(1) Hopped up gas. There isn’t an easier performance mod than pouring VP Racing’s oxygenated race gas in the tank. It only takes a few seconds and offers instant rewards. The increase in octane, power yielding oxygenents and hydrocarbons (with a greater energy potential) results in a fuel that can produce 6 percent more power than standard pump gas. That’s a three horsepower increase on a 450 and two horses more on a 250.

(2) Exhaust systems. With prices running as high as $1500 for a titanium system, performance four-stroke pipes have become status symbols. As with a two-stroke’s expansion chamber, a four-stroke exhaust system is tuned to produce the optimum powerband. The major elements of pipe design are:
      (a) head pipe length,
(b) head pipe diameter,
(c) overall tuned length,
taper of S-bends,
(e) diameter of the muffler core and,
(f) length of the muffler.

Unlike Formula 1 or road racing exhaust pipes, a four-stroke pipe has to deliver a broad and usable powerband–instead of maximum horsepower. In the future, expect to see tapered head pipes, steps, stamped shapes and exotic metals (like Inconel) being used to deliver more low-end, a broader mid and extra top. Not only can aftermarket exhaust pipes add a horsepower or two, but they can save as much as five pounds over stock systems.

(3) Cubic centimeters. Since the day that Nicolaus August Otto fired up the first four-stroke engine in 1876, four-stroke designers have been boring them out. An increase in cubic centimeters is the time honored method of making a four-stroke faster. There is one caveat, however. Most four-stroke engines, save for XR50s and TT-R125s, are already at the legal displacement limit. Thus, an increase in bore will make your 250 or 450 four-stroke illegal for AMA racing. The rule, however, doesn’t apply to the Vet classes or play bikes. While few racers would consider a big-bore 450, a large displacement 250 could be your ultimate Vet weapon. Expect to gain two to three horsepower from L.A. Sleeve, Cylinder Works, Thumper Racing or Wiseco big-bore kits.

(4) Stroke it. Stroking a four-stroke engine also increases the displacement (making the bike illegal for AMA Pro racing). To stroke an engine, a tuner relocates the big-end bearing further outboard on the crank halves. In most cases, the connecting rod is shortened the same distance that the big end bearing is moved. This is done because the larger sweep of the big-end bearing would otherwise send the piston into the valves. When the rod is shortened, the piston tops out at the standard top-dead-center measurement. At bottom-dead-center, the shorter rod and repositioned big-end bearing bring the piston a few millimeters further down the bore. A piston with a skirt cutaway is usually required to provide enough crank clearance. A big-bore gives more sheer horsepower, while stroking a thumper broadens the torque curve.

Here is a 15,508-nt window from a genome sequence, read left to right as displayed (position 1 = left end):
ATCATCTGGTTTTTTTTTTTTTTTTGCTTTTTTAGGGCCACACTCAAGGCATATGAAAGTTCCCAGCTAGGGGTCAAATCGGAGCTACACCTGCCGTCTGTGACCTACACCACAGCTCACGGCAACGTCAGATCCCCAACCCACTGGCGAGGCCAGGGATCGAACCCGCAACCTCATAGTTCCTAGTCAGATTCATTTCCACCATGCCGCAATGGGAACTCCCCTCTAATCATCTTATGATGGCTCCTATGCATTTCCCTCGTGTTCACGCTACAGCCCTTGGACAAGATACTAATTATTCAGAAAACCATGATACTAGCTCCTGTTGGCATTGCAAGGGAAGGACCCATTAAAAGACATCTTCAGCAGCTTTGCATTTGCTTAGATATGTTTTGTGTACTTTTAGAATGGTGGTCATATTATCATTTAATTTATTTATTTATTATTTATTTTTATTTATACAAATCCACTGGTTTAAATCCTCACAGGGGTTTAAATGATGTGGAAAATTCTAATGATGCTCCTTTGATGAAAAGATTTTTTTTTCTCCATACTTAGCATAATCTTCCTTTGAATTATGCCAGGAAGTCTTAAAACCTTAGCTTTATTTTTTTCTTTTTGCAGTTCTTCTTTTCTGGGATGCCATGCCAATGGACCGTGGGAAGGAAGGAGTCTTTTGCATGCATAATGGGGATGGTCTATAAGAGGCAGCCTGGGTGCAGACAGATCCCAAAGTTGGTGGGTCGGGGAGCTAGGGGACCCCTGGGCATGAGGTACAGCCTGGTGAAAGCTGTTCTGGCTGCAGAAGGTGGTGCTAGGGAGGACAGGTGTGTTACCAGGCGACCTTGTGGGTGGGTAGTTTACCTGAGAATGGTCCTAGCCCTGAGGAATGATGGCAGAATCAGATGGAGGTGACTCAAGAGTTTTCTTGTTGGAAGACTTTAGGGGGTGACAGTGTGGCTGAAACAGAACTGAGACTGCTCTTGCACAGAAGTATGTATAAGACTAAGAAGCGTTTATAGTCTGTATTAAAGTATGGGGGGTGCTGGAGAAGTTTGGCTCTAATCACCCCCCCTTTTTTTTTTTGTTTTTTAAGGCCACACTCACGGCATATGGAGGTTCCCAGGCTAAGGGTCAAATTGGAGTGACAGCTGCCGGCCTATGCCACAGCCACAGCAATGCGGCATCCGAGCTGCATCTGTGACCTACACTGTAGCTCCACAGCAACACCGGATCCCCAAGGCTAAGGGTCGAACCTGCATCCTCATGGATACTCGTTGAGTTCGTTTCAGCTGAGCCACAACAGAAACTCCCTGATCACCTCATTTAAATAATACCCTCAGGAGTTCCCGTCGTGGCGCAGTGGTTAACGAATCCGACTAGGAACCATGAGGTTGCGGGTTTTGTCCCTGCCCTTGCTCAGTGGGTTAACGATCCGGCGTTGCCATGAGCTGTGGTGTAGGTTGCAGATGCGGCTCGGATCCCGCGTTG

(5) High-performance cams. Performance cams are available with lobes that are timed to open the valves earlier and to keep them open longer (known as dwell). As a rule of thumb, the best high-performance cams do their best work in the range where the power is already concentrated. The most noticeable camshaft change is in the way the power is delivered. Automobile hop-up shops have done a bumper business in cams for decades. Motocross racers have not embraced different cam shapes, but this will change.

(6) High-flow porting. Unlike on a two-stroke, four-stroke porting is done in the head. There are no ports in the cylinder wall of a four-stroke. To properly port the head on a four-stroke requires a flow-bench or dyno or years of know-how. A flow-bench measures how much vacuum it takes to draw air out of the intake port and exhaust flange. Porting and polishing the cavities of a four-strokes cylinder head can increase the flow rate for more performance. In some cases, larger valves can be fitted to improve the flow rate, but this mod normally only works on four-stroke engines of a lesser tune.

(7) Increase the compression. One of the easiest ways to get a harder hit and better low-to-mid power is to increase the compression ratio. On a two-stroke engine, compression is increased by milling the head (which decreases combustion chamber volume). On a four-stroke, the compression ratio is increased by using a piston with a higher dome. A high-compression piston typically delivers more punch at the cost of some top-end. Stock compression is typically in the 12:1 range. Be careful, increases in compression might require higher octane gasoline.

(8) Aftermarket clutches.  The extra weight and torquier power delivery makes a four-stroke tough on clutches. If you pump up the horsepower with race gas, exhaust systems, big-bore kits, camshafts or flowed heads, the stock clutch may not be sufficient. Hinson, Wiseco, Barnett and others makes baskets, pressure plates and hubs that guarantee longer life.

(9) Mapping. The brave new world of electronic fuel injection means that mapping will replaced carburetors, jets and boring out carbs. Every manufacturer has some form of reprogramming software that allow the consumer to change the fuel flow and the ignition timing of the bike. The best use for new mapping is to fine tune the setup as engine modifications are made to the head, piston, valves for pipe.

(10) Gearing. One of the most basic hop-up tools is gearing. Your local track has a distinct set of turns, straights and corners. There is a gear ratio that will work best on this particular layout. But, you have to change sprockets to find out.


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